Friday, March 5, 2010

The Long Distance BLOW OFF

I'm en route to NY as I type this (props to Virgin America for wireless internet!)  and got to reflecting on my old LAX to JFK trips to visit my Brooklyn boyfriend.  It's hard to believe we survived a year of living on two different coasts.  

Chances are most of us have taken the LDR risk at one point or another.  In the beginning, there's something uber romantic about loving someone so much, that you're willing to put up with lengthy airport security lines and limited leg room just to spend a week with them.   That said, there seems to be a sentiment that LDR's don't work and that couples shouldn't bother to attempt them, but according to statistics, couples that live in close proximity with each other are just as likely to break up.   Apparently, the emotional connection in a relationship actually outweighs the physical connection.  

Especially with the growth of technology (email, facebook, Skype, etc) it can be a whole lot easier to stay connected to a person even if they're thousands of miles away.   And it's becoming more common for married couples to suffer through long distance relationships due to career commitments.  So, do long distance relationships get a bad rap for no reason?   Do we brush them off as impossible, purely because it gives us a convenient excuse to blow someone off?  

My theory is LDR's are most successful when the relationship begins with distance and when the couple sets forth a game plan to eventually live in the same city .  My cousin and his girlfriend were long distance from the moment they met--- she lived in Paris, he lived in LA! After a few years of living apart, she left Paris for Dallas and they moved in together, while he attended school at Baylor.  Now, they're married and living in Los Angeles.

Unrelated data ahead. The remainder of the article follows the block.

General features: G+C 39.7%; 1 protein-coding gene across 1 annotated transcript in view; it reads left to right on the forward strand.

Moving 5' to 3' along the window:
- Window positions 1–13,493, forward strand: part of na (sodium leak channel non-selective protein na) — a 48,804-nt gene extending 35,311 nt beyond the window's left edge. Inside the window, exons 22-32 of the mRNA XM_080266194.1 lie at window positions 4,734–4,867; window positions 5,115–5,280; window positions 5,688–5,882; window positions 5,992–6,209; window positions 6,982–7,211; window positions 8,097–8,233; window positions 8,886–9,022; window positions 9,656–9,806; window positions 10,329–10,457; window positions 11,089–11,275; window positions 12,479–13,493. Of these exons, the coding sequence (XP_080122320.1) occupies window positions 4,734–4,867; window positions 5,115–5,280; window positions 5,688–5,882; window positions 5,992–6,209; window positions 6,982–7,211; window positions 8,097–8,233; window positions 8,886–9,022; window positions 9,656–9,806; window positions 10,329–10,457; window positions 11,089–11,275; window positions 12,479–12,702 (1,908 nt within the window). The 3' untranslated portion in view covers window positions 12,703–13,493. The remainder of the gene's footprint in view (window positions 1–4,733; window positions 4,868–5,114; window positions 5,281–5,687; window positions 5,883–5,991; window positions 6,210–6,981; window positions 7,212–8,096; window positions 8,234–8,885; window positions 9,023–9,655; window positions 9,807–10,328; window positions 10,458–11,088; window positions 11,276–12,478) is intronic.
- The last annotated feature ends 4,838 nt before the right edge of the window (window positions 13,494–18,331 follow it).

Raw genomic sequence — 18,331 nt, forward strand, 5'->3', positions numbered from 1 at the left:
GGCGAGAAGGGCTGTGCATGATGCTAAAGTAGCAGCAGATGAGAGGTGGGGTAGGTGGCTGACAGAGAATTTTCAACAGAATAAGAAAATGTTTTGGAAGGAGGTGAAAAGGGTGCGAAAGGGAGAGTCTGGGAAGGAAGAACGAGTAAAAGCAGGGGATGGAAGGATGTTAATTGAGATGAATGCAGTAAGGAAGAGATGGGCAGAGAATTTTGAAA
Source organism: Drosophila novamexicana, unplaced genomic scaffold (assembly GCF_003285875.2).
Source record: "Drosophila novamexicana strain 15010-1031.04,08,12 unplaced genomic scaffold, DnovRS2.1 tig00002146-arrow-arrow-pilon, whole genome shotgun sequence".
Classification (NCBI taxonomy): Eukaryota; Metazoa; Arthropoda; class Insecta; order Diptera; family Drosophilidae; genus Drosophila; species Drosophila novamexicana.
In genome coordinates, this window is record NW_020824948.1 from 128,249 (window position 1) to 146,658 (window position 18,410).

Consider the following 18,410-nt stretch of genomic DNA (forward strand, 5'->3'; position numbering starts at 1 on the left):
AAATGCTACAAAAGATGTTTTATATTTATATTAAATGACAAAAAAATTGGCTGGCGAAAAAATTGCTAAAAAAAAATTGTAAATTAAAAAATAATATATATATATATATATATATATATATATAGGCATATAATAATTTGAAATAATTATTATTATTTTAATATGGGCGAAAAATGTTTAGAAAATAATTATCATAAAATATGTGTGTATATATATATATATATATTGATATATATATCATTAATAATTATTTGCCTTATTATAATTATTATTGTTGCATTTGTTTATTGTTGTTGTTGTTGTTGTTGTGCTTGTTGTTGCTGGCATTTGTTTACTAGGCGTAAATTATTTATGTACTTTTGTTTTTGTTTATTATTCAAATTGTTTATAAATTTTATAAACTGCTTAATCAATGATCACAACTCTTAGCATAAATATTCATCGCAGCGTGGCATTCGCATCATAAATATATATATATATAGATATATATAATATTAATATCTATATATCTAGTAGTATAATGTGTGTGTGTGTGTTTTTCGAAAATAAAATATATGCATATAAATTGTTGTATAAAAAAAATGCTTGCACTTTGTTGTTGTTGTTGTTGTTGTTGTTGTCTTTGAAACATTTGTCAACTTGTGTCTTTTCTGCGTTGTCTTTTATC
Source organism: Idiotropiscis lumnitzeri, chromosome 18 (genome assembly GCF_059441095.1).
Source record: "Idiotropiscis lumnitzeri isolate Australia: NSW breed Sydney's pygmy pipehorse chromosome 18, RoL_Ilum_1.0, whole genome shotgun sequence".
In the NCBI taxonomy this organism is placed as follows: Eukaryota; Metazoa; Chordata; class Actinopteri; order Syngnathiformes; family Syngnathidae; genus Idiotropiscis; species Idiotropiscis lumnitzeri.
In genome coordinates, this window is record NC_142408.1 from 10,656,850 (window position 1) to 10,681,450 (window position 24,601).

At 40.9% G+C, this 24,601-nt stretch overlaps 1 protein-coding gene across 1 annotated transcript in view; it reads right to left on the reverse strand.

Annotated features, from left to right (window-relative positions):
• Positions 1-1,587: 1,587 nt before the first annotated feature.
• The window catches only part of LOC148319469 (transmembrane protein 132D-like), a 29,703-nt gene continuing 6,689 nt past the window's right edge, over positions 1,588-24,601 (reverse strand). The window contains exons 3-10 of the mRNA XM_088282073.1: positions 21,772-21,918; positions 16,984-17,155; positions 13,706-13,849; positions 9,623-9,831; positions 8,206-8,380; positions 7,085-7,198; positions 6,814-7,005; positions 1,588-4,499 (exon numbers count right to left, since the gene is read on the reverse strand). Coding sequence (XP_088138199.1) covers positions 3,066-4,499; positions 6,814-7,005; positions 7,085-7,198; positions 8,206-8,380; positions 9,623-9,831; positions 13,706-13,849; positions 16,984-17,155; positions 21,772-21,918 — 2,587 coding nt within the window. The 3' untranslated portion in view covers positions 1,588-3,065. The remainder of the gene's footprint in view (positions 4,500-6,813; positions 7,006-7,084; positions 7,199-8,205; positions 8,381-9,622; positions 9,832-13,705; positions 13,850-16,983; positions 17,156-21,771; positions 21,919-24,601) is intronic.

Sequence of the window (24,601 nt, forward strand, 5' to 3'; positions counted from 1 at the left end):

Another friend of mine was living in Boston when she met a guy that lived in LA.   They did the long distance thing for a couple years, got engaged, and are now married and living in Belgium.

My BF and I worked together in NY, but barely knew each other.  I moved out to LA and a few months later we crossed paths at a work function at Disney World of all places (where dreams really do come true.)  A series of emails and a couple initial visits evolved into a full blown LDR.   It was actually kind of nice to have a week long getaway and then go back to our normal lives for a few weeks in between.  The hardest part was the last day of the visit and the dreaded good bye.  But luckily, within a year, he got a job in LA, relocated to the west coast, and we've been together ever since.   I give him all the credit.  He was willing to change his whole life just to see if we had a future.  Thanks, boo!

The more complicated LDR is when the relationship starts with proximity, then circumstances force the distance.  When you're used to seeing someone all the time, it can be a shock to the system to wait weeks or months to see each other.  A friend of mine was in a serious relationship for a year, when her boyfriend got into a graduate program in Italy.  They decided to stay together, but eventually the distance took its toll.  The worst thing about those break ups is that you're always left to wonder if things would have turned out differently if circumstances didn't get in the way.  And sadly, there's no way to ever know.

What do you think readers?  Have you ever attempted an LDR?  Was it a success story or a total failure?  Comment below!


  1. As you know, your other cousin and I started in a long distance relationship, me in Seattle, him in the bay area. I eventually moved down to Cali for us to be together a year after we began dating... One year and some odd months after that, we are very happily married =) Long distance puts your relationship in tests and situations local relationships don't I think, and as a result, you get to know each other on a different level and truly see if you can handle many difficult things... I am happy I did it and learned a lot about Neema I may never have if we had been in a local relationship!!

  2. This one hits close to my heart Sara! I guess LA and San Diego is not too bad compared to LA and Paris!